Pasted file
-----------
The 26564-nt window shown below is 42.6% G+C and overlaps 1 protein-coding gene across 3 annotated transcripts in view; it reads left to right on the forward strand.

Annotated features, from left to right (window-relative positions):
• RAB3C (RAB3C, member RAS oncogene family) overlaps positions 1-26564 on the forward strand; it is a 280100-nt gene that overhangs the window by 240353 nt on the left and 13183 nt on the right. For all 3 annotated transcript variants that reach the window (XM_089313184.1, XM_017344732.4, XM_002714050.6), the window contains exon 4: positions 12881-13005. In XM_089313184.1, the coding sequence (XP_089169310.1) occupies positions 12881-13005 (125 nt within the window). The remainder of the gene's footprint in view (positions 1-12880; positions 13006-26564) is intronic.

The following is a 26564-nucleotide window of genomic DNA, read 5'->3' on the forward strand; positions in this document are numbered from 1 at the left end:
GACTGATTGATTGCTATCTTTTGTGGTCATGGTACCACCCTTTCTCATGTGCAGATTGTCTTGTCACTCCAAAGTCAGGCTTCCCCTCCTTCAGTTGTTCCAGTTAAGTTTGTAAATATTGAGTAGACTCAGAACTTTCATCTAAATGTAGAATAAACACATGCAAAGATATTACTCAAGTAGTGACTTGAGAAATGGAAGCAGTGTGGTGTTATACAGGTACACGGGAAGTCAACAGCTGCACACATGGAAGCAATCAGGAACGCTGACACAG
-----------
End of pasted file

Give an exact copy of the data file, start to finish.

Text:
The 26564-nt window shown below is 42.6% G+C and overlaps 1 protein-coding gene across 3 annotated transcripts in view; it reads left to right on the forward strand.

Annotated features, from left to right (window-relative positions):
• RAB3C (RAB3C, member RAS oncogene family) overlaps positions 1-26564 on the forward strand; it is a 280100-nt gene that overhangs the window by 240353 nt on the left and 13183 nt on the right. For all 3 annotated transcript variants that reach the window (XM_089313184.1, XM_017344732.4, XM_002714050.6), the window contains exon 4: positions 12881-13005. In XM_089313184.1, the coding sequence (XP_089169310.1) occupies positions 12881-13005 (125 nt within the window). The remainder of the gene's footprint in view (positions 1-12880; positions 13006-26564) is intronic.

The following is a 26564-nucleotide window of genomic DNA, read 5'->3' on the forward strand; positions in this document are numbered from 1 at the left end:
GACTGATTGATTGCTATCTTTTGTGGTCATGGTACCACCCTTTCTCATGTGCAGATTGTCTTGTCACTCCAAAGTCAGGCTTCCCCTCCTTCAGTTGTTCCAGTTAAGTTTGTAAATATTGAGTAGACTCAGAACTTTCATCTAAATGTAGAATAAACACATGCAAAGATATTACTCAAGTAGTGACTTGAGAAATGGAAGCAGTGTGGTGTTATACAGGTACACGGGAAGTCAACAGCTGCACACATGGAAGCAATCAGGAACGCTGACACAG